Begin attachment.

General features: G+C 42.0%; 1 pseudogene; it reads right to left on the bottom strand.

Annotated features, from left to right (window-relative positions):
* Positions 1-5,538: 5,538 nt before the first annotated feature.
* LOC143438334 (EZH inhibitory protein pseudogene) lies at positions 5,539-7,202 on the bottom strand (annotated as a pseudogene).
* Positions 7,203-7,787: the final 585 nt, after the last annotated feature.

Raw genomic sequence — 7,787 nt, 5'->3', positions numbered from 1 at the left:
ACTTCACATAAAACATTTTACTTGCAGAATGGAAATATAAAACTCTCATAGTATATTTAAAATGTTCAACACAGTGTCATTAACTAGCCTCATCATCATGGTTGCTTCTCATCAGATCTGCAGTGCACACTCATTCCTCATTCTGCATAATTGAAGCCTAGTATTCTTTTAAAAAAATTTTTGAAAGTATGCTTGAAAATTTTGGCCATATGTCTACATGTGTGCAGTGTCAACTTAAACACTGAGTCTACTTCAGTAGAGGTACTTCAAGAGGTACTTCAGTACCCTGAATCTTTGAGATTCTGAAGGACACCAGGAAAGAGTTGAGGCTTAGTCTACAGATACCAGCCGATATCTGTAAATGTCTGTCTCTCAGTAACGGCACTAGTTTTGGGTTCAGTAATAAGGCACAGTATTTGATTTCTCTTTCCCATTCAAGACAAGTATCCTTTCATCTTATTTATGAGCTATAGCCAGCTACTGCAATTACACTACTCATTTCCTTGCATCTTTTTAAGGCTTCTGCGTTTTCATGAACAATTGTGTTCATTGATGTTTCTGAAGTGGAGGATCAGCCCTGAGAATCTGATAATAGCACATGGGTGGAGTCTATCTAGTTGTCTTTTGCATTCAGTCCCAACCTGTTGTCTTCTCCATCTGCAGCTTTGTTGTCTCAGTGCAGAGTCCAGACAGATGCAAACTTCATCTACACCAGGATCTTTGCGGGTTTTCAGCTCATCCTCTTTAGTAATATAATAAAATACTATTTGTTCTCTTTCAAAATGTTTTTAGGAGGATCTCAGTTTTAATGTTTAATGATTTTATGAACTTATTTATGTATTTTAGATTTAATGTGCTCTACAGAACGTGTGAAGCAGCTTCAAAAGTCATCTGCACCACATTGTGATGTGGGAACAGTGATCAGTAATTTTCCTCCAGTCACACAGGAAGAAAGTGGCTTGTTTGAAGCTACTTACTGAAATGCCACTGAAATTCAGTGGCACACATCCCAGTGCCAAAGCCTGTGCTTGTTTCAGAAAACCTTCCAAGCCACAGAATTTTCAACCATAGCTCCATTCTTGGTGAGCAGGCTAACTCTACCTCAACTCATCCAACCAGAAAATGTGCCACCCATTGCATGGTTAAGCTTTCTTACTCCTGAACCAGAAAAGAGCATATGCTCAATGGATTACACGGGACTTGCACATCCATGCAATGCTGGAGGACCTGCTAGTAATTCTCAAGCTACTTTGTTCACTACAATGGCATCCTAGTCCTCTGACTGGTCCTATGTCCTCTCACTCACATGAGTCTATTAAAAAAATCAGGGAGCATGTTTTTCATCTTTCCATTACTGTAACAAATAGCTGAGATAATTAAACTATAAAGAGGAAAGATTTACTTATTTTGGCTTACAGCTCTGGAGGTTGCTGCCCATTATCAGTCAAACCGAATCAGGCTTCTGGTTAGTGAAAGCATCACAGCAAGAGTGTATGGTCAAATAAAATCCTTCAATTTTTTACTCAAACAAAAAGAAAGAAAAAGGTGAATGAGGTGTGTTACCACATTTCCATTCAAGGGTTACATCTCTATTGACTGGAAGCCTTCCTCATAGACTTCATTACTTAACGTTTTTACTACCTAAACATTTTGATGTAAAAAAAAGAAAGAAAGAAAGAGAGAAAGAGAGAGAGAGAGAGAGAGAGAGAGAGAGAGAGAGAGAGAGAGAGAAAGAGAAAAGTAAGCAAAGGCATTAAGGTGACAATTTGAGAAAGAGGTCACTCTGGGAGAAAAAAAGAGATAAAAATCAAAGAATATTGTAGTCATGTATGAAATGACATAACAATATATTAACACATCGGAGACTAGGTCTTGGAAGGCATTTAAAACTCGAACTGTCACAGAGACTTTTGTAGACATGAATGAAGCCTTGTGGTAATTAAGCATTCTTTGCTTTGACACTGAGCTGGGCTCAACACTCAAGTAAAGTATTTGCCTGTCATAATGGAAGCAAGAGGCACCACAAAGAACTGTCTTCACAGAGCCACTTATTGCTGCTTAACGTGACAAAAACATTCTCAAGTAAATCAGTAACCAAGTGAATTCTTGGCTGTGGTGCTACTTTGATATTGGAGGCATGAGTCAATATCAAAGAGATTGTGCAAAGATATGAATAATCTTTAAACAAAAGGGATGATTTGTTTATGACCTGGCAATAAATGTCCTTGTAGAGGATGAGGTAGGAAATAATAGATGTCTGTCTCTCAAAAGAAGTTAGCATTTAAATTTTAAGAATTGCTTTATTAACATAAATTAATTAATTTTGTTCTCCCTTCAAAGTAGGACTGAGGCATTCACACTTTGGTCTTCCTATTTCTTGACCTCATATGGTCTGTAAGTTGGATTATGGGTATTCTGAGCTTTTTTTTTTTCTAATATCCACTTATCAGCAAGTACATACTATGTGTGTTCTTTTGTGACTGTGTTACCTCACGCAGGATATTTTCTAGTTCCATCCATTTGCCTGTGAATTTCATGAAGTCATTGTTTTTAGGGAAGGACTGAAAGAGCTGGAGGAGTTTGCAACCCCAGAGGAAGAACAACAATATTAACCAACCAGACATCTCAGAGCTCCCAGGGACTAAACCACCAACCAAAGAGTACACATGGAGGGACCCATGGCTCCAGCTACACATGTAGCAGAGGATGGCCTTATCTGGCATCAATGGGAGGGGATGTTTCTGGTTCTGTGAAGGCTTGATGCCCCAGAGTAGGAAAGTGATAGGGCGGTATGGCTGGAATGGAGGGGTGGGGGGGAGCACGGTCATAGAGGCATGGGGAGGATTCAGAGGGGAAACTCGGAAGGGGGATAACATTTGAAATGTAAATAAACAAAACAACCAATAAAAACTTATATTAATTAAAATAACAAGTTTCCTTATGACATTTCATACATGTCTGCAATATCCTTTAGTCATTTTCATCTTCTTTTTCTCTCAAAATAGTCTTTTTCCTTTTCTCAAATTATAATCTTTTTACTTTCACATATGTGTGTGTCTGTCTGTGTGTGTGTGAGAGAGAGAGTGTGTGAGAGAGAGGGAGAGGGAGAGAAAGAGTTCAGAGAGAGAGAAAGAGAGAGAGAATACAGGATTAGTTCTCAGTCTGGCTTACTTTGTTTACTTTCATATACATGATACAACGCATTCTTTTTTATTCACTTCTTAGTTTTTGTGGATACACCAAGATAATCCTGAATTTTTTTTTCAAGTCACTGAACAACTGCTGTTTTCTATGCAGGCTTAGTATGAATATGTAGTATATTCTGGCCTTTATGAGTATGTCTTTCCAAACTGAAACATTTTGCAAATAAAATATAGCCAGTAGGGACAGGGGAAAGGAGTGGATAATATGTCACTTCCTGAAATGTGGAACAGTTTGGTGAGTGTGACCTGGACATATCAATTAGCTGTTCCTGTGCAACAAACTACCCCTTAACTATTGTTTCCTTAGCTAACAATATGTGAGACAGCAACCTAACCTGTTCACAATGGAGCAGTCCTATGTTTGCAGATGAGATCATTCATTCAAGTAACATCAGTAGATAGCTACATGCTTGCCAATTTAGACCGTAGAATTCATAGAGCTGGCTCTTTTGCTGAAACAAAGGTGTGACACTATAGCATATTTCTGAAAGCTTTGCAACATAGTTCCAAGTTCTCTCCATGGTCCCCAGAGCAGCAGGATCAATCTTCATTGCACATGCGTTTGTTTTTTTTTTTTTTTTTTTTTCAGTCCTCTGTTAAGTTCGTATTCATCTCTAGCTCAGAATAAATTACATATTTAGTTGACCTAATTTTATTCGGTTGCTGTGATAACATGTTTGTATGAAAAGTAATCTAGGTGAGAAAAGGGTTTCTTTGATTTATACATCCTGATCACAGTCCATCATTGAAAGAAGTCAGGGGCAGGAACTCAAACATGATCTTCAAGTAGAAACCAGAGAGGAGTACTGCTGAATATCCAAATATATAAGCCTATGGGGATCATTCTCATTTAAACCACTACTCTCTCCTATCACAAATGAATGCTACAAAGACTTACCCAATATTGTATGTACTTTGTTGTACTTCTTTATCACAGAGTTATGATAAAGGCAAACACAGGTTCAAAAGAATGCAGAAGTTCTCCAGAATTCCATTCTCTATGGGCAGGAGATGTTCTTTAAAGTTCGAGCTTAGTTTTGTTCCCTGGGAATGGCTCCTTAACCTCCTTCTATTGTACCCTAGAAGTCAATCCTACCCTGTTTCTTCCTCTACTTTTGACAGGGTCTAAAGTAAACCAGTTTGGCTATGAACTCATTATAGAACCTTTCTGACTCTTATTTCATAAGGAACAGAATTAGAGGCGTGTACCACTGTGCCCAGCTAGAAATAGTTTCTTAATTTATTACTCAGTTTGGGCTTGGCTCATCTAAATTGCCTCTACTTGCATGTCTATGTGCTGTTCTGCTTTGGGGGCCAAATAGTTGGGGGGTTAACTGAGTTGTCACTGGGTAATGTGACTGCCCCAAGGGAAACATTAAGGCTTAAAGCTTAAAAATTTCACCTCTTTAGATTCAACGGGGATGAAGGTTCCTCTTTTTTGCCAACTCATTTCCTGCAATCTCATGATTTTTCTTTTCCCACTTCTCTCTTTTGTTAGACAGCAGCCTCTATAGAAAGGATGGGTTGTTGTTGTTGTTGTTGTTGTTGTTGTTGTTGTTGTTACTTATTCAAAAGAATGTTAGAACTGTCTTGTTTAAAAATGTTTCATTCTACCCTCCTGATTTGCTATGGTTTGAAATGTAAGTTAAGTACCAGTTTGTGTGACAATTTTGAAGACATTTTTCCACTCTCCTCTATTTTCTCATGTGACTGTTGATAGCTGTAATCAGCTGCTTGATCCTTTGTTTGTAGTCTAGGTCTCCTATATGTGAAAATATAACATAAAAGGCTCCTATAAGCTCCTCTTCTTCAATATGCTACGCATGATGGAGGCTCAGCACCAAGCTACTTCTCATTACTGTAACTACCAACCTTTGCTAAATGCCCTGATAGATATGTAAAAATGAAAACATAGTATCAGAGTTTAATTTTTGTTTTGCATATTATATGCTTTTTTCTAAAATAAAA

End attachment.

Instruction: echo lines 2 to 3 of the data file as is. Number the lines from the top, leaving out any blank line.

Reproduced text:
Annotated features, from left to right (window-relative positions):
* Positions 1-5,538: 5,538 nt before the first annotated feature.